Taxis to be given access to new south London ‘Healthy Streets Scheme’ set to replace current LTN

Image credit: LEVC

A new walking and cycling initiative is set to make Crystal Palace streets “safer, quieter and healthier“ according to Croydon Council, and taxis will be given access.

The 'healthy streets scheme' will replace the previous Low Traffic Neighbourhood (LTN) and addresses concerns raised by residents and businesses who were consulted by the council at the end of last year.

Instead of planters, now removed from the five roads – Auckland Road, Sylvan Hill, Stambourne Way, Fox Hill, and Lancaster Road – there will be camera-enforced closures giving better access to emergency vehicles and local residents.

Access to the Auckland surgery will also be improved by moving the current bus gate location, and there will be two extra disabled parking bays.

Exempt motorists include registered car clubs, taxis, emergency vehicles, local teachers, and carers who will be able to drive through the partial closures, as well as residents within the LTN boundary.

Recommendations for the healthy street scheme were discussed at the Traffic Management Advisory Committee meeting Monday 15 February. This decision is now subject to further discussions with neighbouring boroughs to make sure it is suitable for residents of both boroughs.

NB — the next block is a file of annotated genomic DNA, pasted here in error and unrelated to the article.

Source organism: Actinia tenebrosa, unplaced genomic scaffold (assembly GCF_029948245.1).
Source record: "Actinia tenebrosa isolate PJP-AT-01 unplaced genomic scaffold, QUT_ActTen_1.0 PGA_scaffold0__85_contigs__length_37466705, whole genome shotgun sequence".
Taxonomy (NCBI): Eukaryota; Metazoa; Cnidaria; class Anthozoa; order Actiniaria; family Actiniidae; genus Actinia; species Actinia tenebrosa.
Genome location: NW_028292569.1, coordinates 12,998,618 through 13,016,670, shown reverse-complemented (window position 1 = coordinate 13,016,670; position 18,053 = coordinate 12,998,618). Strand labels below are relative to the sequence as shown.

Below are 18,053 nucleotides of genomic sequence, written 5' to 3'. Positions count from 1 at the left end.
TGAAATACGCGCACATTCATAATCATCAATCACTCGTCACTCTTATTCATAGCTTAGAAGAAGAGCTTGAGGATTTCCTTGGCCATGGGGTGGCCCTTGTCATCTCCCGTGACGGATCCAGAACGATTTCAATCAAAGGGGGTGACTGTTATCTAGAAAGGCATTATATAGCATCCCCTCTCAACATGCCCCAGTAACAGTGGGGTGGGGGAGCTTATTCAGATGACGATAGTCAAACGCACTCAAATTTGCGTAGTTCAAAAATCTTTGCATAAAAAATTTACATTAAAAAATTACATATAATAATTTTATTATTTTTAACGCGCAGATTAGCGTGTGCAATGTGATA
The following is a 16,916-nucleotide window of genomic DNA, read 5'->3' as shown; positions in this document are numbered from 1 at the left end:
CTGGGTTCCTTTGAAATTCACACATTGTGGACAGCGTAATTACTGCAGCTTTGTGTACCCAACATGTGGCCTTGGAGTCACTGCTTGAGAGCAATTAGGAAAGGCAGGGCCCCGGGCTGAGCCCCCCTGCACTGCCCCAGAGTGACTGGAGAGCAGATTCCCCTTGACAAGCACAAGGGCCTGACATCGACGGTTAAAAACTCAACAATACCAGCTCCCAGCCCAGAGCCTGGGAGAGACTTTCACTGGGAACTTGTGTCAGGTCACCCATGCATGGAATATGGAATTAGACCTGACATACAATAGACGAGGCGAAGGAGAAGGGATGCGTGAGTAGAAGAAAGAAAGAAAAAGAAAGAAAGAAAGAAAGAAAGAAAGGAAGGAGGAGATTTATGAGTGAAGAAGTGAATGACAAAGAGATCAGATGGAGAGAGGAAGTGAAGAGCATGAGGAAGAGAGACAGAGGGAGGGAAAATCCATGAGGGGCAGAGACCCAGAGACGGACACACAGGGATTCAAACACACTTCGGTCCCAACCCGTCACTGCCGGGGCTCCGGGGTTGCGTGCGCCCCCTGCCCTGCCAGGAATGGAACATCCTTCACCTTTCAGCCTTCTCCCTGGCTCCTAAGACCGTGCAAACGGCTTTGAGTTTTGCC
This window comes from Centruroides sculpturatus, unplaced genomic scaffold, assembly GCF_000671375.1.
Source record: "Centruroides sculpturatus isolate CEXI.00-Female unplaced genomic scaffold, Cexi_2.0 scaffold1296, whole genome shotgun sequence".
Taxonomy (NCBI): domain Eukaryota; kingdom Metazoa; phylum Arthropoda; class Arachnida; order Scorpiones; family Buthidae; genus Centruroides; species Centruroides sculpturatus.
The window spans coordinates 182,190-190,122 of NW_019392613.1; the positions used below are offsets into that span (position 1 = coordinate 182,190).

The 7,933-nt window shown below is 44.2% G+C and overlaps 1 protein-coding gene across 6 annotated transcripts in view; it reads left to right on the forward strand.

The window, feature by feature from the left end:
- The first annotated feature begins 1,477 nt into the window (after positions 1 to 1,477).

Streets will remain open in all directions until an agreement has been reached. In this time, air quality and traffic monitoring are expected to take place.

The scheme will be implemented under a temporary ‘experimental’ traffic order and a report will come back to the committee after 12 months. During that time there would be an opportunity for local residents to provide their feedback via a survey available for anyone interested.

Traffic studies will take place before the scheme goes in, and while it is running through the experimental period. At the same time, air quality monitoring will be done to continually measure pollution levels.

Councillor Muhammad Ali, cabinet members for sustainable Croydon, said: “This is a balanced approach that allows us to reach our goal of encouraging more walking and cycling, making streets safer and reducing the number of unnecessary car journeys in this neighbourhood. At the same time we are improving access for more local residents, emergency vehicles, and those making essential car trips.

“I look forward to working with Bromley to develop our plans further, and collaborate on our shared goal of safer, healthier streets for all members of our community.”

Other Streetspace schemes in the borough will continue to be open for comments on the council’s online survey map, and are expected to open for consultation this year.

Funding will come from Transport for London and the Department for Transport, as has been the case with all previous Streetspace schemes in Croydon.

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